What the ISM Numbers Mean For Metals Buyers

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As a lagging economic indicator, the ISM’s latest manufacturing news leaves a lot to be desired. From our vantage point, the importance of the ISM numbers is to better understand how they relate to supply and demand, a key driver of commodity prices. It will come as a shock to no one that the US Manufacturing economy is contracting. According to this key measure of the ISM analysis, the PMI (Purchasing Manager’s Index) dropped from 49.9 percent to 43.5 percent. Any number under 50 indicates economic contraction. New orders also came down from 48.3 percent in August to 38.8 percent in September. Production declined by 11.3 percent to 40.8. Employment dropped 7.9 percent to 41.8 which indicates a decline in the number of people employed. And nearly all the remaining indexes were also down…supplier deliveries slowed, inventories decreased, customer inventories decreased (indicating that customer inventories are too high now). The only not so bad news relates to new export numbers where the index came in at 52 (still indicating growth) though slowing growth as August’s index was at 57 percent. Imports continued to decline as did the number of backlog orders. The ISM report is published monthly.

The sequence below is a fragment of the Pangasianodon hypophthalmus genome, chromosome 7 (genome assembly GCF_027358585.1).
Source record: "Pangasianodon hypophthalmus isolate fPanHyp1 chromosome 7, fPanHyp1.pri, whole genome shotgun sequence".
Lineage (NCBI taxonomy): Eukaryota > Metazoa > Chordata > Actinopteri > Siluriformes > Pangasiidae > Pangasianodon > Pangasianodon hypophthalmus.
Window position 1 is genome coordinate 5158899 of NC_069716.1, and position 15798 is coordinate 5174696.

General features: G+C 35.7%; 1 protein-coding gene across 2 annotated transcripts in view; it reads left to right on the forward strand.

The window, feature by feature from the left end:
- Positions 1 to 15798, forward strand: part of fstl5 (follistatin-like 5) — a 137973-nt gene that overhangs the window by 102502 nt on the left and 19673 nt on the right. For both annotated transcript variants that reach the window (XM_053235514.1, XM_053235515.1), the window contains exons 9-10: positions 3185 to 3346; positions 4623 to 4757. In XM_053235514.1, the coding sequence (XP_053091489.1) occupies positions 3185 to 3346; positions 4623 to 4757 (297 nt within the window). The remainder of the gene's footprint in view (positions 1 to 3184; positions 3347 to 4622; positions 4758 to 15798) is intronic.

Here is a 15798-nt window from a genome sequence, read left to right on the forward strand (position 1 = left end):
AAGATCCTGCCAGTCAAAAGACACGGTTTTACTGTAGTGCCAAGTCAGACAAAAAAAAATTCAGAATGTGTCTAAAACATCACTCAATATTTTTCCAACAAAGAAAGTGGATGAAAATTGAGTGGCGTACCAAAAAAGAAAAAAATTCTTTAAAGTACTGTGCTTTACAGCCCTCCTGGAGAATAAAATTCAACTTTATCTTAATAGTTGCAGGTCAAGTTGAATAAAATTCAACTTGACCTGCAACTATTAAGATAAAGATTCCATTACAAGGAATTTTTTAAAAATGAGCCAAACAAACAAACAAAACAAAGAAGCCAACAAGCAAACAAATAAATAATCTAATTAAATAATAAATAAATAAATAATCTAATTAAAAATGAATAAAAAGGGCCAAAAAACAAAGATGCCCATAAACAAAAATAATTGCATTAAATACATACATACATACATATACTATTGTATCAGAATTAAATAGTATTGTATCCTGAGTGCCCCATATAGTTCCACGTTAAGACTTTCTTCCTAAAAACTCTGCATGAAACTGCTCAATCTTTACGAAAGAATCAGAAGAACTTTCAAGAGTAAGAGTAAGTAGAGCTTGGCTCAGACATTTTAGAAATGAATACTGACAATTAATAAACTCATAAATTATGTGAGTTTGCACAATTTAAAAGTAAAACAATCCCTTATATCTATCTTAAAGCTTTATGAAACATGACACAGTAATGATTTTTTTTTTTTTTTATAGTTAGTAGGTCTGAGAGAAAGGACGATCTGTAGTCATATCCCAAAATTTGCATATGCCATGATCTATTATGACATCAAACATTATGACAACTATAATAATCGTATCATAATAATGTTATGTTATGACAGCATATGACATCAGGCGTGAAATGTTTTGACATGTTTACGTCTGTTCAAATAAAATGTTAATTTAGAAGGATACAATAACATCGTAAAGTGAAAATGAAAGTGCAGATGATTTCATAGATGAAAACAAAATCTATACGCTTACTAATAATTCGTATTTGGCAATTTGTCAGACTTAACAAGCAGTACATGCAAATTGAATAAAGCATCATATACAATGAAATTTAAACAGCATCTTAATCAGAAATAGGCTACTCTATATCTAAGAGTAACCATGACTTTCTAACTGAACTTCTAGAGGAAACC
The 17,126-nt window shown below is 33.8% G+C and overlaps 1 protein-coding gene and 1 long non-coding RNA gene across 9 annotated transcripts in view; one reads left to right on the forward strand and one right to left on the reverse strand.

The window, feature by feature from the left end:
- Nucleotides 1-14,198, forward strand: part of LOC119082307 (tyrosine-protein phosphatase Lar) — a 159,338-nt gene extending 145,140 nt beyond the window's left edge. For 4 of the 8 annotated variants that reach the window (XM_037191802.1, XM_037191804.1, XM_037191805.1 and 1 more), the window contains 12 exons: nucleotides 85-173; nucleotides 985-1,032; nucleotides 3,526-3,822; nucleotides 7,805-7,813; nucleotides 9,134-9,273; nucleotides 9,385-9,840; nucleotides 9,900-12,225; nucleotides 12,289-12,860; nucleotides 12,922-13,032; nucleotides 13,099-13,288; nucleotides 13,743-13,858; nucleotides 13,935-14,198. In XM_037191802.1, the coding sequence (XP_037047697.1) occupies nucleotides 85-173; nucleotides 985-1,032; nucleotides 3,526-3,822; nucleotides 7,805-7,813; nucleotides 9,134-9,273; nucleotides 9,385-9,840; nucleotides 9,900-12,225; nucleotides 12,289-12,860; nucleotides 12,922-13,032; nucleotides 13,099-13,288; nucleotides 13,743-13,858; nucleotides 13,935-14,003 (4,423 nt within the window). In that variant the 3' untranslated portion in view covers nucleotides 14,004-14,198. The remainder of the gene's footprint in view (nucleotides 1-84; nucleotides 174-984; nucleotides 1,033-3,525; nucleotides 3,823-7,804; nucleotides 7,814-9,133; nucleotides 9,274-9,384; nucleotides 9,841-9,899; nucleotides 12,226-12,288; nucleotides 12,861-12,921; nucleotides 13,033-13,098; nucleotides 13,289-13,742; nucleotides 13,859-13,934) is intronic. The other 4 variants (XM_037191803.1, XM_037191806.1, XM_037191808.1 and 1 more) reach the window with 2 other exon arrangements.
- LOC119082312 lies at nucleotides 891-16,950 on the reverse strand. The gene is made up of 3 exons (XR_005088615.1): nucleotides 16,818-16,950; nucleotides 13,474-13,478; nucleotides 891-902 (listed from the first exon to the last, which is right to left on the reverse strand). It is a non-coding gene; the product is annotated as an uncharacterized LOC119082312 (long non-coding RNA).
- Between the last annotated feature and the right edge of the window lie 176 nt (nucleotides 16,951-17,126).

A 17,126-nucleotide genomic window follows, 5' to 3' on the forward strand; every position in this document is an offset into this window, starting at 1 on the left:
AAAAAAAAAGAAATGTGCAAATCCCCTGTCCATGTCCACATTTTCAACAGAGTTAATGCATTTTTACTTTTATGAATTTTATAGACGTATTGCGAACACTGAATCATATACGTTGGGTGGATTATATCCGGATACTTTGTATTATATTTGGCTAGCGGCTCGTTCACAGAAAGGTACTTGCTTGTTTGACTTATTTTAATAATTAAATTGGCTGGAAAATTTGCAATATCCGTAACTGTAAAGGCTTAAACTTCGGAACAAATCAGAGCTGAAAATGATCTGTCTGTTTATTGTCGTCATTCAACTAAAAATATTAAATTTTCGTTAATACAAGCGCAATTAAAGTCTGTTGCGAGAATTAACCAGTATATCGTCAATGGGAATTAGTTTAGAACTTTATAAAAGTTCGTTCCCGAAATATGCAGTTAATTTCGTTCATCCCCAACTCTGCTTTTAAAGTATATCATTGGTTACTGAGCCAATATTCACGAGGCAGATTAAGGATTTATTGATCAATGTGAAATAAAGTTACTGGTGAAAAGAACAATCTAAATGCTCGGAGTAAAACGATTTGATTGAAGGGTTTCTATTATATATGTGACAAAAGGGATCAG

What does this all mean for metals buyers?

Some key metals commodities have come down in price, providing some margin relief to companies purchasing aluminum products, copper, copper products, stainless steel products, steel and some steel products. Only four industries reported growth in the number of new orders including: paper products, petroleum and coal products, misc. manufacturing and food, beverage and tobacco products. Falling demand will undoubtedly continue to put pressure on metals producers of all types.

Not that any of these numbers are any surprise to MetalMiner readers. But they do tell us something about the state of domestic demand across industries. As companies finalize their strategic planning processes and forecasts for 2009, as a lagging indicator we have at least 6 months of market softness which may continue to erode metals prices.

–Lisa Reisman

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